This continued into 2010. Here are some images of the gear setup they used that year:
Welcome Orbital!-studio2010-1.jpgWelcome Orbital!-studio2010-2.jpgWelcome Orbital!-studio2010-3.jpg
And two pictures of that setup on the Coachella stage:
Welcome Orbital!-coachella-1.jpgWelcome Orbital!-coachella-2.jpg

Four concerts followed in 2011 and 2 in 2012. Then the band released their new Album "Wonky". It was a mixture of the early Orbital sound and influences from the producer; Flood.
A tour of concerts under the same name followed the same year. Orbital produced the score for the movie Pusher.

Here's a nice video about a 2012 rework of the "Chimes" song performed on KCRW network. And one from the studio.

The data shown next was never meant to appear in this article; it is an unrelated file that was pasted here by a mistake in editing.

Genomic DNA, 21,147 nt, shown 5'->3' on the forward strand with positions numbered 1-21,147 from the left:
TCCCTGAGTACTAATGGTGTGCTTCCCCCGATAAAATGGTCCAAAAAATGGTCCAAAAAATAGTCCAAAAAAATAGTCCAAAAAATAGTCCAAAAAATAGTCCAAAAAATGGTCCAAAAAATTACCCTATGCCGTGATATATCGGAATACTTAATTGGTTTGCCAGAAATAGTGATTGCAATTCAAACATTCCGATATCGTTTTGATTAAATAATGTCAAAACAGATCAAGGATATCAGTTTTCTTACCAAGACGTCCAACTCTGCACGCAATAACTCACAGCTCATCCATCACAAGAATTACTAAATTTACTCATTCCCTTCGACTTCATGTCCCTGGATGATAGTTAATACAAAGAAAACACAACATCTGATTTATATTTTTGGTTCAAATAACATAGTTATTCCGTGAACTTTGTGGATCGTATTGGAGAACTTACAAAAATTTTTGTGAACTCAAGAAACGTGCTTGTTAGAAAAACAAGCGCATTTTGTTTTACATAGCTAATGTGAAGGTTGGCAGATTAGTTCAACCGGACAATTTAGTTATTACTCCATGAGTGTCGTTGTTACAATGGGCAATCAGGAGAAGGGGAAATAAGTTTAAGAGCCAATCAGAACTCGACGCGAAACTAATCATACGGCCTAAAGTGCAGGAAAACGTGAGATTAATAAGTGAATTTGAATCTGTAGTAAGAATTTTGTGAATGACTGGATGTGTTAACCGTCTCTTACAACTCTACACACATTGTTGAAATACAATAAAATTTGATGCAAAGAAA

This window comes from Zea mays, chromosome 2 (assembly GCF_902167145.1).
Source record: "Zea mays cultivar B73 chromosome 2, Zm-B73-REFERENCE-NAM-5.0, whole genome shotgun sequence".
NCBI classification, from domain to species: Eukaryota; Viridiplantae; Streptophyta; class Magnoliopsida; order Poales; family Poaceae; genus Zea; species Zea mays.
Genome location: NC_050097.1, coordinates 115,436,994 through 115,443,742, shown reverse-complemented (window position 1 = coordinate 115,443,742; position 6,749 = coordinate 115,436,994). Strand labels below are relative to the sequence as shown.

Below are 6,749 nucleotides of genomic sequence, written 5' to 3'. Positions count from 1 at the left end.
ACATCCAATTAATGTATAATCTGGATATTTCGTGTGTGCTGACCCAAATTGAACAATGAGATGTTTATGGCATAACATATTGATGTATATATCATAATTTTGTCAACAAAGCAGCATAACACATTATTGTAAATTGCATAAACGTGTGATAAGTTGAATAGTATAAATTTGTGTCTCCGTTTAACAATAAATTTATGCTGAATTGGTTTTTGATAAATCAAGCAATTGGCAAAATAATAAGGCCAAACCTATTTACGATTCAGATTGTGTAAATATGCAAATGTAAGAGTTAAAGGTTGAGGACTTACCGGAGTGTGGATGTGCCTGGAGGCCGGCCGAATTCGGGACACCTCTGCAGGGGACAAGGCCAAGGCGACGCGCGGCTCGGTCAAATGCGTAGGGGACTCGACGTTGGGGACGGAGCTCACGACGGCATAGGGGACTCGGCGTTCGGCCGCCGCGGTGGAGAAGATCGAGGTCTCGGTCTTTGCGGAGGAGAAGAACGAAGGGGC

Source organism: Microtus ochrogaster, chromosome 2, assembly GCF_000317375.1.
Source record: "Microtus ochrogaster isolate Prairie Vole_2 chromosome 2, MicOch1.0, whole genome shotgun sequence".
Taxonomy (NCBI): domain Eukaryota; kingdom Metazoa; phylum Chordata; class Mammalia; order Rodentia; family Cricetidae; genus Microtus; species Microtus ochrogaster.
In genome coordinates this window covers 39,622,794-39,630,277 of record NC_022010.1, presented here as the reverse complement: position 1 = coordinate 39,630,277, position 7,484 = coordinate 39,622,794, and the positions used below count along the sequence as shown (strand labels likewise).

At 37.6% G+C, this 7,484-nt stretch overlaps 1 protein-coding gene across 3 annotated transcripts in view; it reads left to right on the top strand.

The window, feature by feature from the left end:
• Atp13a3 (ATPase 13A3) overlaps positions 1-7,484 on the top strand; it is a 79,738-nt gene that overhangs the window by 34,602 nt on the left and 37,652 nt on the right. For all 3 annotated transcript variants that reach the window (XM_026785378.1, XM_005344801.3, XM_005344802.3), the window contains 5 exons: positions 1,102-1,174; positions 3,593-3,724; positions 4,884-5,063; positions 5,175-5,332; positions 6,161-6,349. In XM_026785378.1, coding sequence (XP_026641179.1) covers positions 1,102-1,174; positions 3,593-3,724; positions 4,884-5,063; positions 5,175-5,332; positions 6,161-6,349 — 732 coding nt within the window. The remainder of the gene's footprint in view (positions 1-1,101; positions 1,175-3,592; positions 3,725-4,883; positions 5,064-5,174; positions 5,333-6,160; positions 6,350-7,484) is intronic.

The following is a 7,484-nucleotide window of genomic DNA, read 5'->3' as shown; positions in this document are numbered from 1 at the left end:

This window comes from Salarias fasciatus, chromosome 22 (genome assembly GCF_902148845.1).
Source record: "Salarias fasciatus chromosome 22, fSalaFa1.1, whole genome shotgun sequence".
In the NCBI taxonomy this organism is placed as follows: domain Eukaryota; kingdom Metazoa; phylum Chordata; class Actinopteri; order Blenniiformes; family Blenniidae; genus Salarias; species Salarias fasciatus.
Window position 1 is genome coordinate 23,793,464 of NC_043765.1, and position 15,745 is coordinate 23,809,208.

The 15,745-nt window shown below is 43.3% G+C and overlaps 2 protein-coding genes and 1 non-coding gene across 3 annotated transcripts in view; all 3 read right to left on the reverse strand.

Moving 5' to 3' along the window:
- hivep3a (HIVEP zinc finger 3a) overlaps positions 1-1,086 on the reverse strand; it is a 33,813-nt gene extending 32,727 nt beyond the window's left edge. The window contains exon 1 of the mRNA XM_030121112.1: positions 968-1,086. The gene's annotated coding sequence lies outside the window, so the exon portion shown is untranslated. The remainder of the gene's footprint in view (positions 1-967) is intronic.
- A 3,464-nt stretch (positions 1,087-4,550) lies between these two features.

And then… Orbital split up again.

Phil Hartnoll had been DJ-ing on the side since 2007 (thereabouts). In fact, he's in Thailand right now during this Q&A session
I'm out in Ko Phangan at the moment. I always DJ at a big Party 'Jungle Experience"out here 1 day before Fullmoon…. I love being out here as there are many Parties to go to and listen to great electronic*music.
Many international DJs are playing out here also…… Last things we (Rob Gritton & Phil) did was a remix for the Artist Shepard Faire's, and a remix for Bulletdodge Records A Darren Emerson and Gareth Whitehead track.
…. end of March then home to work on the live Orbital set for the Summer festivals.

Meanwhile, Paul wrote music for commercial advertisement such as Volkswagen, Range Rover, Rolex, Ralph Lauren, and the NSPCC.
In 2015 he released an album as "8:58" which included collaborations with Robert Smit, Ed Harcourt, and the acter Cillian Murphy. "The Clock" is about a person replacing one monotomous existence for another: